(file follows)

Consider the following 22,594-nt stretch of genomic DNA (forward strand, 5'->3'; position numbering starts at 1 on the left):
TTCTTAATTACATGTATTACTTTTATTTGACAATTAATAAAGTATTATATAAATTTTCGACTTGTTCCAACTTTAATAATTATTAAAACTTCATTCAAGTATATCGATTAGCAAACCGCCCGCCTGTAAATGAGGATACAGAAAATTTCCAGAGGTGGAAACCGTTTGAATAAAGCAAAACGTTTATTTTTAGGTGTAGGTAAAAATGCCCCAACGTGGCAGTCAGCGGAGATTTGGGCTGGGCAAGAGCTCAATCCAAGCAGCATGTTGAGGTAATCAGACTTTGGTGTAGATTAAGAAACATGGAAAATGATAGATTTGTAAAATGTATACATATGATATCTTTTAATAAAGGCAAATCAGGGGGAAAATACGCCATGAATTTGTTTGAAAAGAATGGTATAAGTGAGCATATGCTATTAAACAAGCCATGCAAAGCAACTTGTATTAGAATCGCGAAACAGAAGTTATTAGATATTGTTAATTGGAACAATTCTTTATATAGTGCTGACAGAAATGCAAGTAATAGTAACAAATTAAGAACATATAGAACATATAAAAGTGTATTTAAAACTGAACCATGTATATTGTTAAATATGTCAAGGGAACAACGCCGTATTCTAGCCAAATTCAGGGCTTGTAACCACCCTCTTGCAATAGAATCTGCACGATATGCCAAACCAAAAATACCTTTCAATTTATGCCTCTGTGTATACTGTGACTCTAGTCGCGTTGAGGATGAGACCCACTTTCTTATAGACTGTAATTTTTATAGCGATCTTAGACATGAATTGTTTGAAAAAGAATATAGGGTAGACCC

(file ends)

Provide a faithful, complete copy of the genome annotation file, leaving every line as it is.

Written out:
Consider the following 22,594-nt stretch of genomic DNA (forward strand, 5'->3'; position numbering starts at 1 on the left):
TTCTTAATTACATGTATTACTTTTATTTGACAATTAATAAAGTATTATATAAATTTTCGACTTGTTCCAACTTTAATAATTATTAAAACTTCATTCAAGTATATCGATTAGCAAACCGCCCGCCTGTAAATGAGGATACAGAAAATTTCCAGAGGTGGAAACCGTTTGAATAAAGCAAAACGTTTATTTTTAGGTGTAGGTAAAAATGCCCCAACGTGGCAGTCAGCGGAGATTTGGGCTGGGCAAGAGCTCAATCCAAGCAGCATGTTGAGGTAATCAGACTTTGGTGTAGATTAAGAAACATGGAAAATGATAGATTTGTAAAATGTATACATATGATATCTTTTAATAAAGGCAAATCAGGGGGAAAATACGCCATGAATTTGTTTGAAAAGAATGGTATAAGTGAGCATATGCTATTAAACAAGCCATGCAAAGCAACTTGTATTAGAATCGCGAAACAGAAGTTATTAGATATTGTTAATTGGAACAATTCTTTATATAGTGCTGACAGAAATGCAAGTAATAGTAACAAATTAAGAACATATAGAACATATAAAAGTGTATTTAAAACTGAACCATGTATATTGTTAAATATGTCAAGGGAACAACGCCGTATTCTAGCCAAATTCAGGGCTTGTAACCACCCTCTTGCAATAGAATCTGCACGATATGCCAAACCAAAAATACCTTTCAATTTATGCCTCTGTGTATACTGTGACTCTAGTCGCGTTGAGGATGAGACCCACTTTCTTATAGACTGTAATTTTTATAGCGATCTTAGACATGAATTGTTTGAAAAAGAATATAGGGTAGACCC